Methane is a greenhouse gas more than 30 times more potent than carbon dioxide. On land, methane is released when previously frozen organic material decomposes. In the seabed, methane can be stored as a pre-formed gas or asmethane hydrates. As long as the subsea permafrost remains frozen, it forms a cap, effectively trapping the methane beneath. However, as the permafrost thaws, it develops holes, which allow the methane to escape. These releases can be larger and more abrupt than those that result from decomposition.

The findings are the latest in an ongoing international research project led by Shakhova and Igor Semiletov, both researchers at the UAF International Arctic Research Center. Their twice-yearly arctic expeditions have revealed that the subsea permafrost in the area has thawed much more extensively than previously thought, in part due to warming water near the bottom of the ocean.

The warming has created conditions that allow the subsea methane to escape in much greater amounts than their earlier models estimated. Frequent storms in the area hasten its release into the atmosphere, much in the same way stirring a soda releases the carbonation more quickly.

“Results of this study represent a big step forward toward improving our understanding of methane emissions from the East Siberian Arctic Shelf,” said Shakhova. She noted that while the ESAS is unusual in its expansive and shallow nature, the team’s findings there speak to the need for further exploration of the subsea Arctic. “I believe that all other arctic shelf areas are significantly underestimated and should be paid very careful attention to.”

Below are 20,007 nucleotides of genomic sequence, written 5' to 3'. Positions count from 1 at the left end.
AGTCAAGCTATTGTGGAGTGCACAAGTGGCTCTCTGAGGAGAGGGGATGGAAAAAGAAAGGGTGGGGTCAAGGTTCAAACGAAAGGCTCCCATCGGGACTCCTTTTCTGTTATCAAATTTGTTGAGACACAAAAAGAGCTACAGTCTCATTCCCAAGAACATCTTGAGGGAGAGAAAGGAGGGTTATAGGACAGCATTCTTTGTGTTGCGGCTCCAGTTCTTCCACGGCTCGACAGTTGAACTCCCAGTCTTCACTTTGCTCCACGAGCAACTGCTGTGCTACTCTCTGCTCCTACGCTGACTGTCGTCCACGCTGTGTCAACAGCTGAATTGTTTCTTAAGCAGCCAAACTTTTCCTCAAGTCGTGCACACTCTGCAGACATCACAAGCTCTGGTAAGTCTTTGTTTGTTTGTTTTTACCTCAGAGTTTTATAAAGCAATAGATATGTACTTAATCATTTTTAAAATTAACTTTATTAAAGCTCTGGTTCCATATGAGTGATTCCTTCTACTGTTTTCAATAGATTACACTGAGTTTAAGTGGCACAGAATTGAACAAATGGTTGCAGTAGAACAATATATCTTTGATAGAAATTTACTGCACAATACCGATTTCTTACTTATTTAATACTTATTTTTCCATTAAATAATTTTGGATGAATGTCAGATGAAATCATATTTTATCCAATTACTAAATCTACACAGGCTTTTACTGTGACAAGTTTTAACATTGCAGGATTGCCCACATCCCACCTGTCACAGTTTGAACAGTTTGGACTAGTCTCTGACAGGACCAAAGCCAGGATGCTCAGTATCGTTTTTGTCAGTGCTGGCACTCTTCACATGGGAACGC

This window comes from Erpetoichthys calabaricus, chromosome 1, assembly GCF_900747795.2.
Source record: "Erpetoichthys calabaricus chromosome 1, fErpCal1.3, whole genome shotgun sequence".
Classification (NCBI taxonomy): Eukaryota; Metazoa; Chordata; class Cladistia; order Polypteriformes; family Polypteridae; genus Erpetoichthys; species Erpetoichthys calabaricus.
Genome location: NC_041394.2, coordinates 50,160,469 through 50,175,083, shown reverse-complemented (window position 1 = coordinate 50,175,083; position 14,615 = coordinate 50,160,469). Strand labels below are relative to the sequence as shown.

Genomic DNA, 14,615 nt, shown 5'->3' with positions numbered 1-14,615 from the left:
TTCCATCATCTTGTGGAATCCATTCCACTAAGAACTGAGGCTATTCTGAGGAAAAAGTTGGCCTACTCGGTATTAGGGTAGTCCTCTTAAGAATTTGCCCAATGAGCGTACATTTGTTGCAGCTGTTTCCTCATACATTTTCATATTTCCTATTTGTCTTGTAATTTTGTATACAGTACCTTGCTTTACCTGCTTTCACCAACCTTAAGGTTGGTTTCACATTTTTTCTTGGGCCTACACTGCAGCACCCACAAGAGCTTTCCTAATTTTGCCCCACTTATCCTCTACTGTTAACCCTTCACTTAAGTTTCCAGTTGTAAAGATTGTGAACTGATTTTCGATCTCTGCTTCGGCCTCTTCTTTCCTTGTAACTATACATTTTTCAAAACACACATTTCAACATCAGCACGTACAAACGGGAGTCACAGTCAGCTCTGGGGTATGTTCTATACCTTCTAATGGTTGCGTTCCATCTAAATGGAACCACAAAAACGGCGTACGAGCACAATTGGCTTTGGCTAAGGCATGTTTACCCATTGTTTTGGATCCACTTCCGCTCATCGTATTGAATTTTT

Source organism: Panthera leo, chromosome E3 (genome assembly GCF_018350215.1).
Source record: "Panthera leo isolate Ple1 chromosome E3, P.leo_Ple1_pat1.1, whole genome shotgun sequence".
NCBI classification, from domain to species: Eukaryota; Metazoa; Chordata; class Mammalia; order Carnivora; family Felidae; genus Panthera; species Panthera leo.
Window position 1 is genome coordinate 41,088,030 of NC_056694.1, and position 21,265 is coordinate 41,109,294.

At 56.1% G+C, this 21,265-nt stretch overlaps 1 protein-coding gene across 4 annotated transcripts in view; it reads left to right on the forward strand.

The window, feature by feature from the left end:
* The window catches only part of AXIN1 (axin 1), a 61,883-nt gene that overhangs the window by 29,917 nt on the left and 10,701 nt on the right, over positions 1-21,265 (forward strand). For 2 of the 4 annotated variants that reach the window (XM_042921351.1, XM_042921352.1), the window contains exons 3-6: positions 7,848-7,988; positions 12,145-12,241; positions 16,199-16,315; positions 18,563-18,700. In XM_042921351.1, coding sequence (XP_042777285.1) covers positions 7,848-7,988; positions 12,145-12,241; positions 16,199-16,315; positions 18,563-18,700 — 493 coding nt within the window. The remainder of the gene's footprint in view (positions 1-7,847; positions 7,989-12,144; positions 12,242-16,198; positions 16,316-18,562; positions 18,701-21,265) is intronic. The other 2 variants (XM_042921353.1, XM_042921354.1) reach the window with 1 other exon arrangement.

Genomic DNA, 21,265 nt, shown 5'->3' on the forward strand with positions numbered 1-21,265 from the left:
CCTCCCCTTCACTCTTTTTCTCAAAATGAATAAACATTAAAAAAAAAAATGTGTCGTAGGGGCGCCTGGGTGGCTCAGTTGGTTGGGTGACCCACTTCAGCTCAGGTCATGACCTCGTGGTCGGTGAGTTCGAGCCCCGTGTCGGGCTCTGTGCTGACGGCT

The East Siberian Arctic Shelf is a methane-rich area that encompasses more than 2 million square kilometers of seafloor in the Arctic Ocean. It is more than three times as large as the nearby Siberian wetlands, which have been considered the primary Northern Hemisphere source of atmospheric methane. Previous estimates performed for the ESAS suggested that the area was releasing 8 teragrams of methane into the atmosphere yearly.

During field expeditions, the research team used a variety of techniques-including sonar and visual images of methane bubbles in the water, air and water sampling, seafloor drilling and temperature readings-to determine the conditions of the water and permafrost, as well as the amount of methane being released.

Methane is an important factor in global climate change, because it so effectively traps heat. As conditions warm, global research has indicated that more methane is released, which then stands to further warm the planet. Scientists call this phenomenon a positive feedback loop.